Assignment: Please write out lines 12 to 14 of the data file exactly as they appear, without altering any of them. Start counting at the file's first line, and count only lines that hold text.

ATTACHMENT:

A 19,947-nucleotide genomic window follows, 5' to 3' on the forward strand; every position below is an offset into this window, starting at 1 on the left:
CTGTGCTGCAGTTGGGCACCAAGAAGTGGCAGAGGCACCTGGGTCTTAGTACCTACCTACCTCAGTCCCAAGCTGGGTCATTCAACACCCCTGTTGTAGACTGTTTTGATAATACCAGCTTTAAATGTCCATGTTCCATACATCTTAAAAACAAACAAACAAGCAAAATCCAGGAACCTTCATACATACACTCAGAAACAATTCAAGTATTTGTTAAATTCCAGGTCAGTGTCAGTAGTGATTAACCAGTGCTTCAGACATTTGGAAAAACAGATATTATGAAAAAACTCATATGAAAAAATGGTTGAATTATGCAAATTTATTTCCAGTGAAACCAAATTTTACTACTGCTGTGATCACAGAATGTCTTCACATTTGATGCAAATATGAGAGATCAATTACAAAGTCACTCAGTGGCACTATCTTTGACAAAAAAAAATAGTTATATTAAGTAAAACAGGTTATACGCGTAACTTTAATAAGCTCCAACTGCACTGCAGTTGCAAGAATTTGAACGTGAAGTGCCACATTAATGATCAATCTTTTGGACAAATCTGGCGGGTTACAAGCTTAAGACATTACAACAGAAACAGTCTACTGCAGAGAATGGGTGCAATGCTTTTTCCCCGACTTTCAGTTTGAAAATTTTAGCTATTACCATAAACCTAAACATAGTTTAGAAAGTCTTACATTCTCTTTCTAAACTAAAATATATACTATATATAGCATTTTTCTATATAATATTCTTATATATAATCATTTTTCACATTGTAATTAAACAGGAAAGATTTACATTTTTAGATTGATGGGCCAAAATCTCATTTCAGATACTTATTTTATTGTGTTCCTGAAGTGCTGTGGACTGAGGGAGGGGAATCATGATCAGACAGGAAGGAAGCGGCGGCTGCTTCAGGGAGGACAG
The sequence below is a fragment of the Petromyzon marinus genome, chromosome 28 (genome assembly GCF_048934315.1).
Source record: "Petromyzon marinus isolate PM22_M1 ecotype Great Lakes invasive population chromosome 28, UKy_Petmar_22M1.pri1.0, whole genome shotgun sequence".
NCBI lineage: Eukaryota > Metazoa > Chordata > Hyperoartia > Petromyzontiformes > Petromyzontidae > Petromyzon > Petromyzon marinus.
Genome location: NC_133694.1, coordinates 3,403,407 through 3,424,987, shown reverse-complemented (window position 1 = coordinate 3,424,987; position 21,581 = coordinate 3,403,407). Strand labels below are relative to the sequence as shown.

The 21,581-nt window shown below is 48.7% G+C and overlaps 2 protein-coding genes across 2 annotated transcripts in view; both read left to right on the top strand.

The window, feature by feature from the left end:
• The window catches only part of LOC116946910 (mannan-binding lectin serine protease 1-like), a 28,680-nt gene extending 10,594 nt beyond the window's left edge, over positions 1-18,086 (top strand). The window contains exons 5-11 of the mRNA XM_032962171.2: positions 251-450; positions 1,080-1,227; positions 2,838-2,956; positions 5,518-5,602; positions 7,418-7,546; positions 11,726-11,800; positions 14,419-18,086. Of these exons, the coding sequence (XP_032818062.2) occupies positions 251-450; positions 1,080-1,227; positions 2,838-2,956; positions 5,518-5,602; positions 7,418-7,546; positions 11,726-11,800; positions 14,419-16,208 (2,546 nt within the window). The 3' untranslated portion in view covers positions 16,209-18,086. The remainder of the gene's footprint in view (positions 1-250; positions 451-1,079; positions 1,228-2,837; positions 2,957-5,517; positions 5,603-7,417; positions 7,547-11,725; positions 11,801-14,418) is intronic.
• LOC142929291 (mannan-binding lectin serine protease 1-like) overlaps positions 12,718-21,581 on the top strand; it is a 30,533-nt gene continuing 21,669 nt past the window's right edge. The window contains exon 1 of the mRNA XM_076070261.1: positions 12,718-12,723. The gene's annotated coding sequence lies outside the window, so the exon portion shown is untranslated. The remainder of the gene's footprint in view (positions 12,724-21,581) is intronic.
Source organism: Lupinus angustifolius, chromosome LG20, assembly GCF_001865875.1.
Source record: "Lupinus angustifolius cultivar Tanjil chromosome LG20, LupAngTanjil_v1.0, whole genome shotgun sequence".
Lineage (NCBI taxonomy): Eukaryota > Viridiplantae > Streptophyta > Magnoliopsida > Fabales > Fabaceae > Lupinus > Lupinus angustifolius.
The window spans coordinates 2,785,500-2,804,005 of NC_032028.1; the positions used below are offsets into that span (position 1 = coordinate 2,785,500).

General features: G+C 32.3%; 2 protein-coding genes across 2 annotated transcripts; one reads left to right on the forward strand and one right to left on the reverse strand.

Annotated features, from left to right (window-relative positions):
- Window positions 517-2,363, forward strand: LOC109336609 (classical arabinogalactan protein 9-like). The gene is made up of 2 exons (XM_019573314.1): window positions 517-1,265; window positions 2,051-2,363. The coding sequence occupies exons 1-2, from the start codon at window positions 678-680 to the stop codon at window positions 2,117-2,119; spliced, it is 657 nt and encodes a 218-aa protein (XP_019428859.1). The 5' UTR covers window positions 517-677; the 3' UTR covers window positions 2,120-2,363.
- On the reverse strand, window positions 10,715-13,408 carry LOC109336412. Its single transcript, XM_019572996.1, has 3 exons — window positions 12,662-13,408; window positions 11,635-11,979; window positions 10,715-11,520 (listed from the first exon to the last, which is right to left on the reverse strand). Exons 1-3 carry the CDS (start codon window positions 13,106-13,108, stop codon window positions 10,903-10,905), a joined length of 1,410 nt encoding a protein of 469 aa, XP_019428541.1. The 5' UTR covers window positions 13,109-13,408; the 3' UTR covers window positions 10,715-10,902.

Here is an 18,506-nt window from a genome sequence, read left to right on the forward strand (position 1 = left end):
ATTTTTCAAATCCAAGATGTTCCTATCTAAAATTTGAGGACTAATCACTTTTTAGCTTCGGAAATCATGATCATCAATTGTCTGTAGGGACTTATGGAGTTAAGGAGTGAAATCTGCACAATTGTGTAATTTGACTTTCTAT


Source record: "Lupinus angustifolius cultivar Tanjil chromosome LG20, LupAngTanjil_v1.0, whole genome shotgun sequence".
Lineage (NCBI taxonomy): Eukaryota > Viridiplantae > Streptophyta > Magnoliopsida > Fabales > Fabaceae > Lupinus > Lupinus angustifolius.
The window spans coordinates 2,785,500-2,804,005 of NC_032028.1; the positions used below are offsets into that span (position 1 = coordinate 2,785,500).